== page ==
Aviation as an industry requires a high degree of precision at all times. Large amounts of stress have been known to decrease performance to undesirable levels. While stress reactions and the coping skills used after encountering stressful situations differ from person to person, generalities can be made by comparing differences between groups. A large number of pilot applicants receive initial training within a university flight program each year. In order to better understand the perceived stress level and the coping skills used by these students, the current research project administered a perceived stress test and a coping skills inventory to two groups of collegiate pilots: a first-year group (n = 50) and a junior/senior group (n = 32). Differences were found between the stress levels and coping skills used by this sample population.
High risk industries such as aviation require consistently high levels of performance from employees, regardless of environmental pressures. This is especially the case in flight training, where flight students must adapt to the risks and hazards of the flight environment while learning a new, complex skill set. This can easily leave aviation students feeling overwhelmed. While individual differences play a large role in determining how students respond when placed in stressful situations, generalities can be made using larger groups of students. The current research study measured perceived stress levels and coping skills utilized by two groups of collegiate aviation students drawn from a large Midwestern university.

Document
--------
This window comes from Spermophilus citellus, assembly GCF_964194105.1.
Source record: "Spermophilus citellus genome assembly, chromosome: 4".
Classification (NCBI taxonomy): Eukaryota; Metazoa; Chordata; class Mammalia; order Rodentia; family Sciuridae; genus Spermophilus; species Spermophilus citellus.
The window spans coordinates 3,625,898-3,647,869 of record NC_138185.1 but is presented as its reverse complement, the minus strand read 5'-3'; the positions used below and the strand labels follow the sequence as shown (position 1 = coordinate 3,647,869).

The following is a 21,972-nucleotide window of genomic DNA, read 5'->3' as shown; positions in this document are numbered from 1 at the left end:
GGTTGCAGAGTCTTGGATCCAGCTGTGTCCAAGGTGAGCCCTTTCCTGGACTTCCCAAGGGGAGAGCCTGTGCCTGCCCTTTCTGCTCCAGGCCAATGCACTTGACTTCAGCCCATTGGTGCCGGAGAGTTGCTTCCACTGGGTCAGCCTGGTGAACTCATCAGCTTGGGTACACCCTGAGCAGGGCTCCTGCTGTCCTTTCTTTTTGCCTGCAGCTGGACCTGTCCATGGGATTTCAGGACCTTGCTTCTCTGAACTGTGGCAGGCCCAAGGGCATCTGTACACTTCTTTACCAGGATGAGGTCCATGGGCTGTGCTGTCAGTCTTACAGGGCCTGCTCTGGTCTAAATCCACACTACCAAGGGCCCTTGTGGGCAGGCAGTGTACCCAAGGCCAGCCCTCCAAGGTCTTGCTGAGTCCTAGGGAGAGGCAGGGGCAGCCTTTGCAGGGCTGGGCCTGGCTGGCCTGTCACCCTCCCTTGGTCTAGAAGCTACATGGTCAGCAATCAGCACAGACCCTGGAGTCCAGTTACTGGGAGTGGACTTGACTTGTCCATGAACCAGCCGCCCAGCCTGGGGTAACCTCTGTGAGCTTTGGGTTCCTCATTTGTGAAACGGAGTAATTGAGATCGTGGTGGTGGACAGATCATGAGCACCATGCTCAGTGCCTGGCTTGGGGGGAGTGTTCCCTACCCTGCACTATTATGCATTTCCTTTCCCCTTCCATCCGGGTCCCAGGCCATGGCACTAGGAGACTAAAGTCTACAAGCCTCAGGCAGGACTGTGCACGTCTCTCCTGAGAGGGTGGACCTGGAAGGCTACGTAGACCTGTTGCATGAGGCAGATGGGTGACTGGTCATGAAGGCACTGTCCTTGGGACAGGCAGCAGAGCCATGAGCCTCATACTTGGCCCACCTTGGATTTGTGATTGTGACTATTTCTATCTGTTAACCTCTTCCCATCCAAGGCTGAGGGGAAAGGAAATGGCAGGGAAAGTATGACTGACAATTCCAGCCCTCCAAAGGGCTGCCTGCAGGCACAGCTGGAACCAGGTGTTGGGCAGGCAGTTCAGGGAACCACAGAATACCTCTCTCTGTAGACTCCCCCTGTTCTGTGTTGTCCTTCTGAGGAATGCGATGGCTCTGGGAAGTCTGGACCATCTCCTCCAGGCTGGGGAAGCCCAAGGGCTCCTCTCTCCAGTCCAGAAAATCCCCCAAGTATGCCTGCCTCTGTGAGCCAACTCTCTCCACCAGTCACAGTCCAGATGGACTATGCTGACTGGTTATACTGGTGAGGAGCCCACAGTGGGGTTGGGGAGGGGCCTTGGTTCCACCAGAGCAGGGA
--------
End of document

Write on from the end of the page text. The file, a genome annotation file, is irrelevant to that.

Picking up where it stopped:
Kirschner, Jennifer; Young, John; and Fanjoy, Richard
"Stress and Coping as a Function of Experience Level in Collegiate Flight Students,"
Journal of Aviation Technology and Engineering:
2, Article 3.
Available at: http://dx.doi.org/10.7771/2159-6670.1092